The authors Fletcher Knebel and Charles Bailey collaborated on a novel titled Seven Days in May that they published in 1962, right in the heart of the Cold War. It made quite a stir and appeared as a movie in 1964 starring Burt Lancaster and Kirk Douglas. The film-script written by The Twilight Zone's own Rod Serling, moves the novel a good bit Left, focusing criticism on the military.

During the Cold War, opinion regarding America's stance against the Soviet Union took a divisive turn. Most of America supported a strong defense and containment of Soviet aggression, but a vocal minority supported a rapprochement, a policy that took the official name Détente, from the French word meaning "disarmament". The Nixon administrartion adopted Détente as official policy seven years later.

The military's frontline position in the Cold War and its lingering mistrust of Soviet motives and the wherewithal to mount an attack on the U.S. goads the Joint Chiefs of Staff to mount a conspiracy to seize power. The President at first cannot believe they would do this. He asks a congressman for his opinion: "But you don't really think that the military would try to seize the government just because they are underpaid, do you?"

The congressman replies, "Of course not. But it's part of the climate. Jordie, this country is in a foul mood. It's not just the treaty (with the Soviets), or the missile strikes (labor action). . . . It's the awful frustration that just keeps building up and up. . . ."

"But a Pentagon plot?" Lyman asked.
"I'm talking about the climate, Jordie. The move could come from anywhere."
So, disunity and division are nothing new in this country, and the fact that "the move could come from anywhere," during a crisis, must have worried a lot of people. It makes you wonder who your real friends are.
No one knows that better than the President of the United States. In Seven Days in May, he looks through countless files to see which members of his cabinet he can trust with the knowledge of a conspiracy by the nation's military leaders:

page 84: Mentally, (the President) began to thumb through his administration, ticking off men he'd appointed in the sixteen months since his inauguration.
Page 85: He hadn't gone far before he realized . . . he was discarding name after name of men he had picked to do important jobs, but who couldn't be counted on for this one:

  1. personal secretary Girard, yes;
  2. Senator Ray Clark, yes;
  3. the Secretary of State, no;
  4. the press secretary, no;
  5. the special counsel, no;
  6. the Secret Service Chief, yes.

After that, the President "ran through the deputy secretaries and assistant secretaries, the numbers of commissions, even the courts. . . . He really didn't know any of these men well."
Seven Days in May should give the reader something to think about, namely that the President of the United States can feel a bit isolated. He has to deal with difficult issues and risk antagonizing his closest associates when he keeps them at arm's length. He has to trust in very few people, and in the contemporary context, the insights could not be more topical.

An Uneasy World and Conflicting Voices

Leo Tolstoy also weighs in with a realistic presentation of government in its highest ranks, in his novel War and Peace. In early 19th century Russia, a monarchy ruled the Empire—called a "Tsar" or "Czar" in Russian. Tolstoy writes with the confident hand of a government official, as if for a limited-circulation memorandum:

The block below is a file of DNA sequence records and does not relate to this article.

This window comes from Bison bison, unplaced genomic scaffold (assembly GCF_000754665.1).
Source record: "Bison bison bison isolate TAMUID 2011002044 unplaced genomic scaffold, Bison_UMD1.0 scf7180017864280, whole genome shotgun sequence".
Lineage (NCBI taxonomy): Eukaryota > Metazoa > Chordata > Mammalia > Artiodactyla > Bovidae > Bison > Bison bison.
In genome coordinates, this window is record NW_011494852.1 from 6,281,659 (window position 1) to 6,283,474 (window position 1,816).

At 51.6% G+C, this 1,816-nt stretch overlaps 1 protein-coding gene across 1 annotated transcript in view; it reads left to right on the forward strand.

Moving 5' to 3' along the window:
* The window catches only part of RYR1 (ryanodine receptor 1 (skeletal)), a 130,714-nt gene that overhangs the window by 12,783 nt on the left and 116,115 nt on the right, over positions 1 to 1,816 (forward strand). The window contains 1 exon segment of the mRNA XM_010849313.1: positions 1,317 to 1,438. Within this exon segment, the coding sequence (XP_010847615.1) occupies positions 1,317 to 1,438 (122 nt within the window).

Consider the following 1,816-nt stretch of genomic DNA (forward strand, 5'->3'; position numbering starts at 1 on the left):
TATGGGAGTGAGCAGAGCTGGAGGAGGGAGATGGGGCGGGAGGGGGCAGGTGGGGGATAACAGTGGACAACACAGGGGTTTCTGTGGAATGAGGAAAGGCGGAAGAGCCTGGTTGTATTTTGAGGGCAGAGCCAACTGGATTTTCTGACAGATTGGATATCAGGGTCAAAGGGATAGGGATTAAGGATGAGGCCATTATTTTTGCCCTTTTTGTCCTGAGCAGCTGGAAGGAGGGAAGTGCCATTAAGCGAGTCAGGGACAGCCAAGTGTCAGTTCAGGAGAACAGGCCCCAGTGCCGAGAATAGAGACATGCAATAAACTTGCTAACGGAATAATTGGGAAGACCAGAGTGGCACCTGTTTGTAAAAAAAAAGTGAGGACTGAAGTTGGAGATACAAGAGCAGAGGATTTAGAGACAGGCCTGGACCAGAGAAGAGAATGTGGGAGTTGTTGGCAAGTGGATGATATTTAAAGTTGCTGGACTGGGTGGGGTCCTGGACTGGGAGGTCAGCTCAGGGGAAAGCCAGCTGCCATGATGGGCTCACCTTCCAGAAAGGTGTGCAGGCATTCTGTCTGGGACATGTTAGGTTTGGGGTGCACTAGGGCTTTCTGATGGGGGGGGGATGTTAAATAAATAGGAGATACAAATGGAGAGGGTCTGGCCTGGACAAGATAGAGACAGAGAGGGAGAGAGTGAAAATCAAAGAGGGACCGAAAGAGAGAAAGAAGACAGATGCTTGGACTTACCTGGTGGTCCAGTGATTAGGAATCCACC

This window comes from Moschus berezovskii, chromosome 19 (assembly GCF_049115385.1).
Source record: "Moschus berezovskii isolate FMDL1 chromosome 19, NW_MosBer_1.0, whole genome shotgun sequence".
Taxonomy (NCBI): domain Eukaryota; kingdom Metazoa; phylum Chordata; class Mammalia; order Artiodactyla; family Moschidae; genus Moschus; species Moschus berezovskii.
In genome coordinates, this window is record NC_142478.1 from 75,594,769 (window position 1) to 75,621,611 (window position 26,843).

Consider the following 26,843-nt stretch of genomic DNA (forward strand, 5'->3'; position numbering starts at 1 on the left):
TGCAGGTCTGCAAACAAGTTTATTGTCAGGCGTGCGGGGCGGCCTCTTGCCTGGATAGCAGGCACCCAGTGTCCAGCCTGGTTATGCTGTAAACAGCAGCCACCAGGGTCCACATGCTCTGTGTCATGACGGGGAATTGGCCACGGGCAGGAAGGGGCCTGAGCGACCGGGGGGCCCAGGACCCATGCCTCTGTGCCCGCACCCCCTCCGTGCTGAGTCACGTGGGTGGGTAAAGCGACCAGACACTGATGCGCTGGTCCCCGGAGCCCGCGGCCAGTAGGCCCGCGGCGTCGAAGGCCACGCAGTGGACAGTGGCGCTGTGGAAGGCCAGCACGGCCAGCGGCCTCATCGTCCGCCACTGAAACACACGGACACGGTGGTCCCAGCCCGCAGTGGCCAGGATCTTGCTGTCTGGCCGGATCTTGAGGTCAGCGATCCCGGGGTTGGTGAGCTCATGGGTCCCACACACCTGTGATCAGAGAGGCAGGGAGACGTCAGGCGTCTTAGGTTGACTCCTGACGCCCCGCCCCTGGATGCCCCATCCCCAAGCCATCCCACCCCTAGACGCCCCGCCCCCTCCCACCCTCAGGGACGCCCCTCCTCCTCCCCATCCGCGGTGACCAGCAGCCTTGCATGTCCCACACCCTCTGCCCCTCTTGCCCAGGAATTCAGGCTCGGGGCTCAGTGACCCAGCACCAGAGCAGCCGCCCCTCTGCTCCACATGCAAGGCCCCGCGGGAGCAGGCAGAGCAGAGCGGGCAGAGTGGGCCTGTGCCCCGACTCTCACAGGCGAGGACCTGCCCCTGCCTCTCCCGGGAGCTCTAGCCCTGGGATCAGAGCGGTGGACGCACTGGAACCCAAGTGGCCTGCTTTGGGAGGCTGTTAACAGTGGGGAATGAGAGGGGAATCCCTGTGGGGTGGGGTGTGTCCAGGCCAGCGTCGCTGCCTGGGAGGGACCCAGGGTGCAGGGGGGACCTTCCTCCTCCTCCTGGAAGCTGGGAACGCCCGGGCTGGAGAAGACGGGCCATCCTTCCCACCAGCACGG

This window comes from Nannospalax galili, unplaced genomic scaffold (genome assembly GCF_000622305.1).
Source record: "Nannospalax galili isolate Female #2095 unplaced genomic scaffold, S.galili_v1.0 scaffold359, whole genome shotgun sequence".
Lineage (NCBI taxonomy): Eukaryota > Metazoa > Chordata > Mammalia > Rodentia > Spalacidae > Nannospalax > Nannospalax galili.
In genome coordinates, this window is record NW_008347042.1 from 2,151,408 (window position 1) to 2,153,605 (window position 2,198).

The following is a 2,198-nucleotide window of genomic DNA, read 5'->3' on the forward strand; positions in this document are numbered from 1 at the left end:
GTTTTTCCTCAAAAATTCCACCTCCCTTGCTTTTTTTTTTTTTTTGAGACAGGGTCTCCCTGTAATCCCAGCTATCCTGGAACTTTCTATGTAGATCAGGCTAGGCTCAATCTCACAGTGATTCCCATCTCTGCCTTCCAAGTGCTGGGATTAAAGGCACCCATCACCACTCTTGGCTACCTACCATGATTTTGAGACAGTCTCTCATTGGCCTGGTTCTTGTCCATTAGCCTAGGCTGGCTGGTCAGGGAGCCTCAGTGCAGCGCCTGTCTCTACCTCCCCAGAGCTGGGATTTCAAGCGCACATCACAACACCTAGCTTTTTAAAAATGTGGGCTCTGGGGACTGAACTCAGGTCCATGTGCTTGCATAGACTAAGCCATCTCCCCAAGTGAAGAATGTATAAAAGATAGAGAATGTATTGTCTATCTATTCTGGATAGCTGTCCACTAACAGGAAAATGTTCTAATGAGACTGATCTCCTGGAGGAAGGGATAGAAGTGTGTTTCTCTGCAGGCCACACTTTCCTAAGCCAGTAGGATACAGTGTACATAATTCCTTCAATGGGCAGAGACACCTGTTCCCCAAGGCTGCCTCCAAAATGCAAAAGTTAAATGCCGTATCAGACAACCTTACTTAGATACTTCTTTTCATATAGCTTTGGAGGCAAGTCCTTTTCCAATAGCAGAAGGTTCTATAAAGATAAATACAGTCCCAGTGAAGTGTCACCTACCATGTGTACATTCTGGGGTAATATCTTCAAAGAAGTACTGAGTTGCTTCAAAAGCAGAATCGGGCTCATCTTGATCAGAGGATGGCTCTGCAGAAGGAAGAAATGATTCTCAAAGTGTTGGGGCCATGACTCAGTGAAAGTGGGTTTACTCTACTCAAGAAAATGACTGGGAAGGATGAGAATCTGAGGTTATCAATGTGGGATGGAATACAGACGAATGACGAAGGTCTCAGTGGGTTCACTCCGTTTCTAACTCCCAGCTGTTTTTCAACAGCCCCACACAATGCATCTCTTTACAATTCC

"The above-mentioned were the most prominent personages about the Tsar, and among them, the foreigners were in the ascendant." Tolstoy's reference to the Tsar and his "foreign personages" is interesting since the Tsar himself was more German than Russian. Tolstoy continues, "In this vast, brilliant, haughty, and uneasy world, among all these conflicting voices, Prince Andrey (one of the main characters of War and Peace) detected the following sharply opposed parties and differences of opinion."

Not unlike America's own situation, Russia felt threatened by Napoleon Bonaparte and the French army, and needed to mobilize its own army to defend the nation. Like America, the leaders had a variety of opinions about how to proceed. Sometimes the leaders had sharply opposing opinions about each other.

"The first party consisted of Pfuel (a German General) and his adherents—military theorists who believed in a science of war with immutable laws. . . .
"The second party was directly opposed to it. . . . They were Russians. . . .
"The third party, with whom the Emperor expressed the most confidence belonged to courtiers who . . . spoke and reasoned as men usually do who have no convictions but wish to pass as if they do have them. . . .
"The eighth and largest group . . . desire neither peace nor war, neither an advance or a defensive camp . . . but only as much advantage and pleasure for themselves. . . ."
Think of that! At least eight groups of people bunched around the highest levels of the government, all of them clamoring to make their opinions known. Tolstoy writes that Prince Andrey was picking up signs that another group "was being formed and was beginning to raise its voice. This was the party of the elders, reasoned men, experienced and capable in state affairs . . . to consider the means to escape from this muddle, indecision, intricacy, and weakness."

Making the situation much worse is the detachment from the daily affairs of state by the head of the nation, the Tsar Alexander. One senses that the statesmen and military leaders routinely bypass the Tsar and communicate only with each other, leading to the conclusion that this crisis will not end neatly, if it ends at all.

The point I am trying to make is that America not only has disunity working against its forward progress, it also has to recognize the limits of organization and leadership to deal with the problem. The many organizations, coalitions, and unofficial advisers all have solutions and add to the clamor of a leader's normal workday. The limitations of working-knowledge within a leadership-clique also hinder their ability to utilize the many organizations and advisers who can help them. Bigness in a nation does not transition so neatly to the notion of collective strength and resolve.

Americans need to wise up to the political realities of their own modern nation and undertake some overdue adjustments in its administration. There are more wheels within wheels that run our nation than anyone is willing to recognize.